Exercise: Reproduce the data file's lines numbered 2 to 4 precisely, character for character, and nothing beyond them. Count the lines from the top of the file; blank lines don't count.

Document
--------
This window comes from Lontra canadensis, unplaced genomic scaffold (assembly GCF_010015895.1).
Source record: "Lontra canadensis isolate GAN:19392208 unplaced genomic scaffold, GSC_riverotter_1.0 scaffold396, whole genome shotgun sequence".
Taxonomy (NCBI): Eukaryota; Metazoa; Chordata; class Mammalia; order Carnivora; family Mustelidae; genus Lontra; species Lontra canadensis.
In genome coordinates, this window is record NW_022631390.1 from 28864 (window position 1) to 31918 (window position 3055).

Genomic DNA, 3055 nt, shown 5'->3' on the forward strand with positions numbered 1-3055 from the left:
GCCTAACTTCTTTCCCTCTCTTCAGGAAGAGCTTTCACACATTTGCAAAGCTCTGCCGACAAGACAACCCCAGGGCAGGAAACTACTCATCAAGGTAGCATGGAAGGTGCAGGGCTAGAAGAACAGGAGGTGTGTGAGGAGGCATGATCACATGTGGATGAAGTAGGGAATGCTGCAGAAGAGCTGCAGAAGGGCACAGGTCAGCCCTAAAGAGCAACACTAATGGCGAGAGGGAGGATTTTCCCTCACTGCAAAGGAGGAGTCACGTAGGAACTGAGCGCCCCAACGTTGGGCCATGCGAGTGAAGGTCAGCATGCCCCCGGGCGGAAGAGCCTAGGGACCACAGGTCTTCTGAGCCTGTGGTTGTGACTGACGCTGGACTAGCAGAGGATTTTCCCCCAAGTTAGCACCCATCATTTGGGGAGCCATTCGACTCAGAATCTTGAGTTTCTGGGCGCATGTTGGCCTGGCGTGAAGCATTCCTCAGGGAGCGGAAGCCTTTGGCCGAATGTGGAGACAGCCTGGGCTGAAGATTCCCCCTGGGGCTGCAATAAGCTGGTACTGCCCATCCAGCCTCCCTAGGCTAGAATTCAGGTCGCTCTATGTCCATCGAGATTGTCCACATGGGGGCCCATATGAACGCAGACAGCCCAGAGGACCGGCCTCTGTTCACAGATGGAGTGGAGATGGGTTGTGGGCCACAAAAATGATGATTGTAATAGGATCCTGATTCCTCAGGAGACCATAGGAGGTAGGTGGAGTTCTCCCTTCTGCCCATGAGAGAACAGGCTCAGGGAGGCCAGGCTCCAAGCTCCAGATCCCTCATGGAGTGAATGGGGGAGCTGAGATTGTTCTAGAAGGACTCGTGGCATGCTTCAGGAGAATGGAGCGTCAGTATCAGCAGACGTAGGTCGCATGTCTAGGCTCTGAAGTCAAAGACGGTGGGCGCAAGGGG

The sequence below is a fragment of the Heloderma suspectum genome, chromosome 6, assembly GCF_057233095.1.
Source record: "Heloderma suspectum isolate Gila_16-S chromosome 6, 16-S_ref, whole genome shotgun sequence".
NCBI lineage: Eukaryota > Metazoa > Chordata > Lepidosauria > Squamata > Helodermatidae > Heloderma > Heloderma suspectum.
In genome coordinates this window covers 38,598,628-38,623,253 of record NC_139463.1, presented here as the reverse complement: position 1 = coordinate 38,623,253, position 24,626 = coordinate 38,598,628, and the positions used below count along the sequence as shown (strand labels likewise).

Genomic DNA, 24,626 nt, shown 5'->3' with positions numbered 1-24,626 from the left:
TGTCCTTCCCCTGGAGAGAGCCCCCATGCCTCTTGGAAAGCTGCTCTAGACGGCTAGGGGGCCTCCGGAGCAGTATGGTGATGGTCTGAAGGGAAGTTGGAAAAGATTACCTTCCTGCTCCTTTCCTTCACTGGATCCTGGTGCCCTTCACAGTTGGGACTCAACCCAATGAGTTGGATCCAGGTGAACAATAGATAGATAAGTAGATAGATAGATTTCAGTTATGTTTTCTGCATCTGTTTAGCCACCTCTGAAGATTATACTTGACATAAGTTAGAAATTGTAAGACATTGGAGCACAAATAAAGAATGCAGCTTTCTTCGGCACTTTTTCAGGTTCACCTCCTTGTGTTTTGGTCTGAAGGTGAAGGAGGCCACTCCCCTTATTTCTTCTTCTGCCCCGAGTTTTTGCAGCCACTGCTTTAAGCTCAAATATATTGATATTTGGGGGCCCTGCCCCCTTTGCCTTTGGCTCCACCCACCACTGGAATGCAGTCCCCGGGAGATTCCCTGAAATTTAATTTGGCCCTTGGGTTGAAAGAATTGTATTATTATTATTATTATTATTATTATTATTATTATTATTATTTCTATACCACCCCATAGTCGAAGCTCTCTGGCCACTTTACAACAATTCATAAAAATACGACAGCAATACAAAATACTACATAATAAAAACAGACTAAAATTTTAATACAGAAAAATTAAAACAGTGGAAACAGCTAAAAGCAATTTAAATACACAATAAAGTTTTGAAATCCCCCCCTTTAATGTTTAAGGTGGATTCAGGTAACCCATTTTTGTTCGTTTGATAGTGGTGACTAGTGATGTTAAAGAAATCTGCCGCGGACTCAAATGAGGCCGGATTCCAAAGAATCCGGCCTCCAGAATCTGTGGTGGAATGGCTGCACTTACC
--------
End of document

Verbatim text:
Source record: "Lontra canadensis isolate GAN:19392208 unplaced genomic scaffold, GSC_riverotter_1.0 scaffold396, whole genome shotgun sequence".
Taxonomy (NCBI): Eukaryota; Metazoa; Chordata; class Mammalia; order Carnivora; family Mustelidae; genus Lontra; species Lontra canadensis.
In genome coordinates, this window is record NW_022631390.1 from 28864 (window position 1) to 31918 (window position 3055).